A Brief History of MPOs
While the earliest beginnings of urban transportation planning go back to the post-World War II years, the federal requirement for urban transportation planning emerged during the early 1960′s. The Federal-Aid Highway Act of 1962 created the federal requirement for urban transportation planning largely in response to the construction of the Interstate Highway System and the planning of routes through and around urban areas,. The Act required, as a condition attached to federal transportation financial assistance, that transportation projects in urbanized areas of 50,000 or more in population be based on a continuing, comprehensive, urban transportation planning process undertaken cooperatively by the states and local governments — the birth of the so-called 3C, “continuing, comprehensive and cooperative planning process.
By July, 1965, all the 224 existing urbanized areas had an urban transportation planning process underway. At that time, qualified planning agencies to conduct the transportation planning process were lacking in many urban areas. Therefore, the Bureau of Public Roads (predecessor to the Federal Highway Administration) required the creation of planning agencies or organizational arrangements that would be capable of carrying out the required planning process. Hence, Metropolitan Planning Organizations (MPOs) quickly came into being because of the growing momentum of the highway program and the federal financing of the planning process. (Excerpts from U.S. DOT’s 1988 Report, Urban Transportation Planning in the United States: An Historic Overview, courtesy of www.ampo.org)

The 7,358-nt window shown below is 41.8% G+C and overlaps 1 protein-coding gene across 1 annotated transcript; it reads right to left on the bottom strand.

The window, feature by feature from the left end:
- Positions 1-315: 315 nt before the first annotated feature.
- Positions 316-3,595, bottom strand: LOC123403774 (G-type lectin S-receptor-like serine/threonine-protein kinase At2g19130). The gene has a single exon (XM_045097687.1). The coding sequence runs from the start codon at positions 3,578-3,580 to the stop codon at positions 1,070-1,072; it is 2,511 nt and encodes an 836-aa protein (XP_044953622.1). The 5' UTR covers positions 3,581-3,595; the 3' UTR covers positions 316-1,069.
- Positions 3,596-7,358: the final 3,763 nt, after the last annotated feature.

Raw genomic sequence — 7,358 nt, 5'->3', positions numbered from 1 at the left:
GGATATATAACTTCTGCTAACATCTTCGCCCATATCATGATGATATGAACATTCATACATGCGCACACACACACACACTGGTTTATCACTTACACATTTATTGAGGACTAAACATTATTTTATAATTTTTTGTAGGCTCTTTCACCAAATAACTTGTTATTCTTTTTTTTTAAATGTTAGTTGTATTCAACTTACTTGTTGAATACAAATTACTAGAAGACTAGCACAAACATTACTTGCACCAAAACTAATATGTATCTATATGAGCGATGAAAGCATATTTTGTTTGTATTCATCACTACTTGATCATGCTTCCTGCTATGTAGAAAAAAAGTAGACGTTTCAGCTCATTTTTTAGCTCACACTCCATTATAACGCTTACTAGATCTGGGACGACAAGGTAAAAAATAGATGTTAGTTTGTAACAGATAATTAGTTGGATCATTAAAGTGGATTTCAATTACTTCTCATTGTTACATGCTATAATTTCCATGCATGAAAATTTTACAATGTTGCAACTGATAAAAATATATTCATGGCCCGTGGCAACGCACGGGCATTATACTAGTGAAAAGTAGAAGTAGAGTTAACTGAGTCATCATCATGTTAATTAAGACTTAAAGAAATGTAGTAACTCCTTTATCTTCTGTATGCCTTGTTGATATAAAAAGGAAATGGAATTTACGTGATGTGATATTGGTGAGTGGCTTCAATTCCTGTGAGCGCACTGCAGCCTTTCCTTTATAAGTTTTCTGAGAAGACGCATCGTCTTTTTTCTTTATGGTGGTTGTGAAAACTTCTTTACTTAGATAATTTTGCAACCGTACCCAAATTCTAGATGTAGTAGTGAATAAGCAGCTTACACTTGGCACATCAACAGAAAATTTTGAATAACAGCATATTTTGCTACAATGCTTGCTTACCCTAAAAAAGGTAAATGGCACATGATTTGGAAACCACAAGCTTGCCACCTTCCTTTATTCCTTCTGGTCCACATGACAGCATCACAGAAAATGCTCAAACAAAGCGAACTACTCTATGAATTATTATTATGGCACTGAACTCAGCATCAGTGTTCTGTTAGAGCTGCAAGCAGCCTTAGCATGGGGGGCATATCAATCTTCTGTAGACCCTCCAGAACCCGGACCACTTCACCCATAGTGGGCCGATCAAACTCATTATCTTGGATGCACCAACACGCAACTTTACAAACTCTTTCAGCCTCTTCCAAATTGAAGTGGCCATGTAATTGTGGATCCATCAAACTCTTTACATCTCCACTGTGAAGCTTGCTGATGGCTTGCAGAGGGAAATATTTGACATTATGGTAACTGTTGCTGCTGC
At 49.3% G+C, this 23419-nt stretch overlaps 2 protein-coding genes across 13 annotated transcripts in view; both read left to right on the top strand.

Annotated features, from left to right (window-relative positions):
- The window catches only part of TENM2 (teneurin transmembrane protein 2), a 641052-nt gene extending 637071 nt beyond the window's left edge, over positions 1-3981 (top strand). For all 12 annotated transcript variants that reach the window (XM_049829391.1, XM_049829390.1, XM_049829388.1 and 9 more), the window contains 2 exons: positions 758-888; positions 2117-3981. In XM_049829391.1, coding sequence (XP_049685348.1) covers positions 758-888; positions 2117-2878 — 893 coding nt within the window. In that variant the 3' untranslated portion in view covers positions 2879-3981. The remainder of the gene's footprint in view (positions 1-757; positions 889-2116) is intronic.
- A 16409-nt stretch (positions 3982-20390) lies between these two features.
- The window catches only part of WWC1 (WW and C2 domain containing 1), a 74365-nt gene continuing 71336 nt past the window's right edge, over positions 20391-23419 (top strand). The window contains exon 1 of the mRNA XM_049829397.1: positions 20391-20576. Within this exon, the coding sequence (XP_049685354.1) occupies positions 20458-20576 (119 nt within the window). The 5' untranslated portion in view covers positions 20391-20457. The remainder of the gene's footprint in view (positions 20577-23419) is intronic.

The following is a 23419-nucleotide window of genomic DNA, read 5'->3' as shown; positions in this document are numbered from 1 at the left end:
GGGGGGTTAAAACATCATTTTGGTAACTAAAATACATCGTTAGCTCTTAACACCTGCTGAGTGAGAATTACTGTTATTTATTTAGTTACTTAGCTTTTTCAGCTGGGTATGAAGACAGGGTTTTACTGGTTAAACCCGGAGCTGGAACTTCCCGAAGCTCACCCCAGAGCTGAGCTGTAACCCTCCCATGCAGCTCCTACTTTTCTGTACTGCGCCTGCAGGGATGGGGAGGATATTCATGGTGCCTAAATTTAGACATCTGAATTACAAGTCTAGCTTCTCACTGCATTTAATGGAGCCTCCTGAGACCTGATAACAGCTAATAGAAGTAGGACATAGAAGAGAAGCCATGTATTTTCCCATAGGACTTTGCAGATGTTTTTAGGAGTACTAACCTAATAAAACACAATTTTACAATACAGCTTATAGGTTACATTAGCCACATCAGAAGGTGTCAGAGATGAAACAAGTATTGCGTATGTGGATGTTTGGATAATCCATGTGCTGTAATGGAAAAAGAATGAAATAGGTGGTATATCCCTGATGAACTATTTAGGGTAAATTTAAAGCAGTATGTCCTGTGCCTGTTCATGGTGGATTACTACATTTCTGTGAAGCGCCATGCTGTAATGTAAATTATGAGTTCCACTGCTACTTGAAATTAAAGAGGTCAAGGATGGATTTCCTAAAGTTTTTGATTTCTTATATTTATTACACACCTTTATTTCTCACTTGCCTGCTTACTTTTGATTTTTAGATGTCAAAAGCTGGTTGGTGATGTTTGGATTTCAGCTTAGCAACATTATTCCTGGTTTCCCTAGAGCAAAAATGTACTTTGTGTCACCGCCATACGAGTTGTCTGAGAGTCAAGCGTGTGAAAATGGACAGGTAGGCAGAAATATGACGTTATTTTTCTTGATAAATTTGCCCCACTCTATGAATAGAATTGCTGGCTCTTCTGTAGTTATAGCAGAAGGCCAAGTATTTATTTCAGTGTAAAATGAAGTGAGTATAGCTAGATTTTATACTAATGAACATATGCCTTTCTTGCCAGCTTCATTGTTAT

The Lake Charles Urbanized Area Metropolitan Planning Organization (LCMPO) consists of two primary committees:
The Transportation Policy Committee (TPC) and the Technical Advisory Committee (TAC).
These committees are comprised of elected and appointed decision-makers as well as technically qualified persons interested in transportation planning.
These committees oversee the development of the transportation planning documents for the urbanized area by assessing the transportation needs of the area, and ranking projects according to criteria set forth in the most recent Federal Legislation (currently the FAST Act) in a fiscally constrained manner. This process is completed with the assistance of the professional planning staff supplied by the Imperial Calcasieu Regional Planning and Development Commission (IMCAL).